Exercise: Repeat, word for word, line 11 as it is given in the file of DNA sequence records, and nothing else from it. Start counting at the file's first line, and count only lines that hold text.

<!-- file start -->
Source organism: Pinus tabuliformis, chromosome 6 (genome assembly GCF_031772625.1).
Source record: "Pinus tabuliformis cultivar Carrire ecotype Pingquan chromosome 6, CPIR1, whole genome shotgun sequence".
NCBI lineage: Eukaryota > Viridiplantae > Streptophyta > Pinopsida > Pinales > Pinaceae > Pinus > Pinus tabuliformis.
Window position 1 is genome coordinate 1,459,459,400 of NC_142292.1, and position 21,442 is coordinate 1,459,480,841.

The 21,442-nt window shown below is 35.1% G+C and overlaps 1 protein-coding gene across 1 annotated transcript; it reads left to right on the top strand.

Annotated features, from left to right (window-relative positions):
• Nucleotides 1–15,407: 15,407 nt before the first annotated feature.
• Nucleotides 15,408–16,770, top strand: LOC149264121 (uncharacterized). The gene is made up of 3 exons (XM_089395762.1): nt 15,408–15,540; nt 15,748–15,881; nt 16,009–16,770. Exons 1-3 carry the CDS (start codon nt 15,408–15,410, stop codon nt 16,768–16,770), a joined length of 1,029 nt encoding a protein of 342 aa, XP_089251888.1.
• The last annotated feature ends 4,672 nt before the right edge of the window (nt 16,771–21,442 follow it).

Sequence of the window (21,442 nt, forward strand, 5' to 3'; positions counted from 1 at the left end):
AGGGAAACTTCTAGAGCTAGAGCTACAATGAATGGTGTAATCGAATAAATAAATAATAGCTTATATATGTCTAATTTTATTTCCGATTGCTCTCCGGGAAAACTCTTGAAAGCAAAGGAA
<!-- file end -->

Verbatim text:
AGGGAAACTTCTAGAGCTAGAGCTACAATGAATGGTGTAATCGAATAAATAAATAATAGCTTATATATGTCTAATTTTATTTCCGATTGCTCTCCGGGAAAACTCTTGAAAGCAAAGGAA